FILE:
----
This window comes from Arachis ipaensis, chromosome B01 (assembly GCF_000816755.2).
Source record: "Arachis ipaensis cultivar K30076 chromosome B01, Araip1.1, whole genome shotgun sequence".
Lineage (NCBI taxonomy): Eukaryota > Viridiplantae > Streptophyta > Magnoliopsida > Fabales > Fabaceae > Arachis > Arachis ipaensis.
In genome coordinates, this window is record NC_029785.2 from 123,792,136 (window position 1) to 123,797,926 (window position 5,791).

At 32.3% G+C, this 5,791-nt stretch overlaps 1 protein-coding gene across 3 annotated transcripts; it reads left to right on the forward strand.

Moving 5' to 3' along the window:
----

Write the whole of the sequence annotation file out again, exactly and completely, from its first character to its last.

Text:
This window comes from Arachis ipaensis, chromosome B01 (assembly GCF_000816755.2).
Source record: "Arachis ipaensis cultivar K30076 chromosome B01, Araip1.1, whole genome shotgun sequence".
Lineage (NCBI taxonomy): Eukaryota > Viridiplantae > Streptophyta > Magnoliopsida > Fabales > Fabaceae > Arachis > Arachis ipaensis.
In genome coordinates, this window is record NC_029785.2 from 123,792,136 (window position 1) to 123,797,926 (window position 5,791).

At 32.3% G+C, this 5,791-nt stretch overlaps 1 protein-coding gene across 3 annotated transcripts; it reads left to right on the forward strand.

Moving 5' to 3' along the window: